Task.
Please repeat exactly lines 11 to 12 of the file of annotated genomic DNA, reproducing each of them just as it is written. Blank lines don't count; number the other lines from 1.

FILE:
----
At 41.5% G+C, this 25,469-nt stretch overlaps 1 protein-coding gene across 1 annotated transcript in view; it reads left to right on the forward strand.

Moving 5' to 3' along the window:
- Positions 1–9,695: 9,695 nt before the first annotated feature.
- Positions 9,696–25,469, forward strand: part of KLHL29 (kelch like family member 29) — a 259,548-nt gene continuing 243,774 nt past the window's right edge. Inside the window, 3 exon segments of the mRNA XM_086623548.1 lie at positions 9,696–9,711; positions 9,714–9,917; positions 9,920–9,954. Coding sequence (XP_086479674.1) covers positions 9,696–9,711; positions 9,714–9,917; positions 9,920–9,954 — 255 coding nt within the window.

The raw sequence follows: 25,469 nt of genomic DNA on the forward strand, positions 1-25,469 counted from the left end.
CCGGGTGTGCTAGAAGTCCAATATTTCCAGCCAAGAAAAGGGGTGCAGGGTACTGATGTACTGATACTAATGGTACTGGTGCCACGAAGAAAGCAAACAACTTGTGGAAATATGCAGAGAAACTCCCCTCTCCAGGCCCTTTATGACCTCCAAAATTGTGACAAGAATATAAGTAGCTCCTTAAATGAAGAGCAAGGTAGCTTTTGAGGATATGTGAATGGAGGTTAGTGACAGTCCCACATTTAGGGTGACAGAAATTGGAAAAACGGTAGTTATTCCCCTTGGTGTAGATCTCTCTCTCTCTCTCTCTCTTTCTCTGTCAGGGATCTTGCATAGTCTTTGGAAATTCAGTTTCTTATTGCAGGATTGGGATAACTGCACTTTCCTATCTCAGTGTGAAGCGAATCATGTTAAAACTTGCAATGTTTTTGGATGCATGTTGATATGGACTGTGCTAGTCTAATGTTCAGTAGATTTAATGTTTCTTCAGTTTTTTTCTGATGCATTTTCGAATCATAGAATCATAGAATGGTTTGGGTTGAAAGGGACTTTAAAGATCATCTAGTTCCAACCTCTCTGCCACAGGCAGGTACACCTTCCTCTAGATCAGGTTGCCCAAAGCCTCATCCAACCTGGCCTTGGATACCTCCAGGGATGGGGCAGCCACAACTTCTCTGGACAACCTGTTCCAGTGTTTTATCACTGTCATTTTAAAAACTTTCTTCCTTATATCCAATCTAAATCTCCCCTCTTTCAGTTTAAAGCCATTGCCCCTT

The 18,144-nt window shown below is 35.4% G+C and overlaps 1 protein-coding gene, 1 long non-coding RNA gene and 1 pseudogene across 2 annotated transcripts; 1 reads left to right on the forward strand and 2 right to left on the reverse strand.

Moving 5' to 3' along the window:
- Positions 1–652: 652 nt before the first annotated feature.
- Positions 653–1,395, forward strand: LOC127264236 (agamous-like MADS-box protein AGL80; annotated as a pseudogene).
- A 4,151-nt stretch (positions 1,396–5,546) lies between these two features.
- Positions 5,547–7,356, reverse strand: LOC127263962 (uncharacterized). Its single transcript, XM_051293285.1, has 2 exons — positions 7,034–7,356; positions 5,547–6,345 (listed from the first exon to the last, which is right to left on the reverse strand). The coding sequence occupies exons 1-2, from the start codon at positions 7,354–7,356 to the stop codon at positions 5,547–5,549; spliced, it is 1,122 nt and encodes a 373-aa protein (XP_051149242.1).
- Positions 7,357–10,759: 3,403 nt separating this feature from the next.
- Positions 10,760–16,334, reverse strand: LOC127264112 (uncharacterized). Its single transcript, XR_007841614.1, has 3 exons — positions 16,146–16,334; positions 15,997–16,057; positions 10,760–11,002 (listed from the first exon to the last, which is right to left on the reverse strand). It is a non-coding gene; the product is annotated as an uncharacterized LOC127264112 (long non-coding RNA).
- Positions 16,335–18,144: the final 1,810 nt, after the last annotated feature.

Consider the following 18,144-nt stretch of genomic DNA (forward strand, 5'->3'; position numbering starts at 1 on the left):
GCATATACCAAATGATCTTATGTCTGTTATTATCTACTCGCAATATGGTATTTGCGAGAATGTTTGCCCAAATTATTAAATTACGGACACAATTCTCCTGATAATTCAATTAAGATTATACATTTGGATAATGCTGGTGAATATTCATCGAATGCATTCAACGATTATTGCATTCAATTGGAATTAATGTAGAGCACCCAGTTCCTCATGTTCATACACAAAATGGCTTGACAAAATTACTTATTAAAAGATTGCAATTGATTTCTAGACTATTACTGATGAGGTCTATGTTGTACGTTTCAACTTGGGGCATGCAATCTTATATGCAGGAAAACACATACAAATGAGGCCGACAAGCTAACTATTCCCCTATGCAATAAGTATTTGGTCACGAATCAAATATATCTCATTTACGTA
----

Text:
- A 4,151-nt stretch (positions 1,396–5,546) lies between these two features.
- Positions 5,547–7,356, reverse strand: LOC127263962 (uncharacterized). Its single transcript, XM_051293285.1, has 2 exons — positions 7,034–7,356; positions 5,547–6,345 (listed from the first exon to the last, which is right to left on the reverse strand). The coding sequence occupies exons 1-2, from the start codon at positions 7,354–7,356 to the stop codon at positions 5,547–5,549; spliced, it is 1,122 nt and encodes a 373-aa protein (XP_051149242.1).